PATIENTS will have to wait at least five years for the doors to Gunnedah's $53 million hospital to open.
Construction of the hospital is slated to start in 2023 but it will take at least another two years before it can admit patients.
Gunnedah Shire Council (GSC) mayor Jamie Chaffey met with Tamworth MP Kevin Anderson, GSC general manager Eric Roth and Hunter New England Health chief executive officer Michael DiRienzo on Wednesday about the hospital plans and the possibility of renal and chemotherapy services.
Cr Chaffey said the meeting was "very robust and lengthy", but he and Mr Groth weren't allowed to view the clinical services plan (CSP) which lays out the services the hospital will provide.
"There will be no services that are currently provided in that hospital that will be lost in the new hospital, but we didn't see the CSP," he said.
"Clearly from the work that HNEH has done, it's identified that renal and chemotherapy services are needed and justified in the Gunnedah community.
"More work will need to be done to see what that will look like, but they are going to be considered, and that's great for the community of Gunnedah."
Cr Chaffey said HNEH "committed" to a "new hospital", but couldn't say whether it would be a knock down and rebuild situation, or simply adding on to the original structure.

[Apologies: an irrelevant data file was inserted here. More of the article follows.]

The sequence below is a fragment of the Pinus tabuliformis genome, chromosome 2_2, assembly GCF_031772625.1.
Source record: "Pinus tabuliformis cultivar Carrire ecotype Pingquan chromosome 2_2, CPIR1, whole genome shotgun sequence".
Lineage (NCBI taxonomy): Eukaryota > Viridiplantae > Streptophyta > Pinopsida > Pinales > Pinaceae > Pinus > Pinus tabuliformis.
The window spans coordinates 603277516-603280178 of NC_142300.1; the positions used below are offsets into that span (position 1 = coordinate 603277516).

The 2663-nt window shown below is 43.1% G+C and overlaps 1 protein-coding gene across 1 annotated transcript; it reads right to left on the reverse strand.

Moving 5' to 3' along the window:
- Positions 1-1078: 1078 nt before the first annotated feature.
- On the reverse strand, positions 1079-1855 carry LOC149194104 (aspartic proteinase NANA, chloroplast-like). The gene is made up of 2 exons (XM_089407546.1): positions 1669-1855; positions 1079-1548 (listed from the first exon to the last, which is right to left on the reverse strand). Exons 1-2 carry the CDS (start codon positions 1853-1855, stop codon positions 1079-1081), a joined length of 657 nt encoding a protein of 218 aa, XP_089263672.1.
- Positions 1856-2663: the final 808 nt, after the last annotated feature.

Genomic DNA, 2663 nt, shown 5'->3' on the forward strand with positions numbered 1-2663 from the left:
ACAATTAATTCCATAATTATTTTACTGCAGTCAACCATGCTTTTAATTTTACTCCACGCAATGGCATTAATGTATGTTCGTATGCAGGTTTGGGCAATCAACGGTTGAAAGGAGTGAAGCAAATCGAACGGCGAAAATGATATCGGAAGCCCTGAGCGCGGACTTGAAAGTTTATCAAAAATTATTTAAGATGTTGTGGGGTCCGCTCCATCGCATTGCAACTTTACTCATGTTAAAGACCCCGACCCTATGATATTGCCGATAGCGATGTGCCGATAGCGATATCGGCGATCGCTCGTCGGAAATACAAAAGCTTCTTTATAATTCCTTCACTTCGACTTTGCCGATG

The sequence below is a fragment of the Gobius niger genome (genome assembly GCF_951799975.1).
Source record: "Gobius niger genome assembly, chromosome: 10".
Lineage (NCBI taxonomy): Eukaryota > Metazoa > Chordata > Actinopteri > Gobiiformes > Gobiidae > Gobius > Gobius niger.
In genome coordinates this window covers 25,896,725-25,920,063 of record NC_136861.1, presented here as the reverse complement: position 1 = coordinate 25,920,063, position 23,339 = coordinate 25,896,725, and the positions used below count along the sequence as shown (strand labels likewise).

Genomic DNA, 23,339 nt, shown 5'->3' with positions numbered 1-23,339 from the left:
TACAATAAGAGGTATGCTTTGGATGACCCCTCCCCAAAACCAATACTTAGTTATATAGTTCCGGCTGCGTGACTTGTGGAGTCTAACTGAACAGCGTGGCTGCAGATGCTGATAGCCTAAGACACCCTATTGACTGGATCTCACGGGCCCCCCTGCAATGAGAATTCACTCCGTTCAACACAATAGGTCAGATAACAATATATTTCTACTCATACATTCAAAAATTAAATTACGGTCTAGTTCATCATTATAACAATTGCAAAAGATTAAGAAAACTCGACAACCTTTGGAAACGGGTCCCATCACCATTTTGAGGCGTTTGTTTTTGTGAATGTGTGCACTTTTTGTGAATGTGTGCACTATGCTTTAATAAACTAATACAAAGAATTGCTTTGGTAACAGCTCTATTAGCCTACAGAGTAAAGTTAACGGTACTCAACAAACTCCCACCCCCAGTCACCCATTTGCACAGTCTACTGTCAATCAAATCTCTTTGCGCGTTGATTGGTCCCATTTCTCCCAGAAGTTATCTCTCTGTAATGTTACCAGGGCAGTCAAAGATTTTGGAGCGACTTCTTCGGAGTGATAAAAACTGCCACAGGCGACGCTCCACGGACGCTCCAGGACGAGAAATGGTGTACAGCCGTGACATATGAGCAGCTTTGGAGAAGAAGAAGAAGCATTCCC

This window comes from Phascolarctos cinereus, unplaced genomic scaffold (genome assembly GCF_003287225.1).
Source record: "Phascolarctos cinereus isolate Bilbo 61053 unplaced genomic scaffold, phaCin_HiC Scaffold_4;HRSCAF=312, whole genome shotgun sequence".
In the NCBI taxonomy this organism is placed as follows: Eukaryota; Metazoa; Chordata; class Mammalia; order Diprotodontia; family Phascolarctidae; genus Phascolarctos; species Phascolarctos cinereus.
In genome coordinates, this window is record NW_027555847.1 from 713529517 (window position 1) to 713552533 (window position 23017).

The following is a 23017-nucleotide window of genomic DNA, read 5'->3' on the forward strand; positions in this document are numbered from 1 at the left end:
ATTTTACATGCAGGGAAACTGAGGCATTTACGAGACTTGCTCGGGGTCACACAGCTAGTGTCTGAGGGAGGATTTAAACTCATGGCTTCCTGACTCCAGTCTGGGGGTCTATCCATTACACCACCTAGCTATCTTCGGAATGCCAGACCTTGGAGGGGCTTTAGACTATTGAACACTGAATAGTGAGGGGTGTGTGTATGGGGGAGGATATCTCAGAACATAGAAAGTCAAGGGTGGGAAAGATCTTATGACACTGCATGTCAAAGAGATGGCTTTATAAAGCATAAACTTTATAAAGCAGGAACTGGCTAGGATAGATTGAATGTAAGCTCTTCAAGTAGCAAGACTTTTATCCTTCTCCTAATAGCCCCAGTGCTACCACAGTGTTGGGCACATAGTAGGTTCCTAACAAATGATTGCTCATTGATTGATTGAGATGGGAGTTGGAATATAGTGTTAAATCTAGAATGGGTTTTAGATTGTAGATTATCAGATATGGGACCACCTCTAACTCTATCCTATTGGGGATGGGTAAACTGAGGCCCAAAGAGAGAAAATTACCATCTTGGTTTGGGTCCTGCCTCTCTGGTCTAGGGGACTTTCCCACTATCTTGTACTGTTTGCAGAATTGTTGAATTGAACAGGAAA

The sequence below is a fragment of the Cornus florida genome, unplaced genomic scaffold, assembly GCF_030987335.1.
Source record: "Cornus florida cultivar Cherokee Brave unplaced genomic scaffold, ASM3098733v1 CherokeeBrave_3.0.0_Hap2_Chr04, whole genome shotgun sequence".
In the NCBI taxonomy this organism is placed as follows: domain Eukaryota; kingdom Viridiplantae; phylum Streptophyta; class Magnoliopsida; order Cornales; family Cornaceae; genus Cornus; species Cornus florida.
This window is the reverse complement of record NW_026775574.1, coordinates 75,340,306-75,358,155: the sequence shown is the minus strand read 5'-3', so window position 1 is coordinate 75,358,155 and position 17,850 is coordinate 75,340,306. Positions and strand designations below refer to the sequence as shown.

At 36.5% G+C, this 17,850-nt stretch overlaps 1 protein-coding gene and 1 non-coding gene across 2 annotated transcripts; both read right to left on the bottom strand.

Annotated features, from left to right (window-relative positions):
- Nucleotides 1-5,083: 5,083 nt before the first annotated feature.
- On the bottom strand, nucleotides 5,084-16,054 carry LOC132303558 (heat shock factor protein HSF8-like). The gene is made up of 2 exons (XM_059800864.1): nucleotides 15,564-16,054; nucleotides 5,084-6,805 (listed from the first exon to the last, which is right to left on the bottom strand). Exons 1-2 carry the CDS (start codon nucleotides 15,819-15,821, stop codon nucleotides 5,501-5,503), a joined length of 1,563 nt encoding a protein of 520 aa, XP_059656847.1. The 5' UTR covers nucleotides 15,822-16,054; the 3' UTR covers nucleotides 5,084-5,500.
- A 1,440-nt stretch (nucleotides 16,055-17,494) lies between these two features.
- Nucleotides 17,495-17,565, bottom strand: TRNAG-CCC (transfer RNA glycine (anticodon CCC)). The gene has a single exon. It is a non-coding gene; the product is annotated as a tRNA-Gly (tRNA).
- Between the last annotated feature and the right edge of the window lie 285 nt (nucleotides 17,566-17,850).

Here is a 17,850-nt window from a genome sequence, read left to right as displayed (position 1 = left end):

"It is the early days but it was the commitment of a new hospital, clearly we can't stop the current hospital from operating and providing a critical service to the community of Gunnedah," he said.
"Now it's that work that needs to be done to see what the hospital will look like and where on that actual block of dirt it will be able to be built without stopping the current functions of the hospital that we have now.
"Gunnedah is a growing centre, will continue to grow, but it's not just happening for the sake of happening, but because it's by design."
He said the politics needed to be taken "out of all of this", as "we're playing with people's lives".
Mr Anderson said there needed to be clear communication to the Gunnedah community.
"It's important that Gunnedah has the services delivered closer to home and as we have those discussions moving forward, HNEH were clear that they would come back to Gunnedah to further update the community, which is great," he said.
"HNEH need a very clear and concise communication plan to the Gunnedah community."
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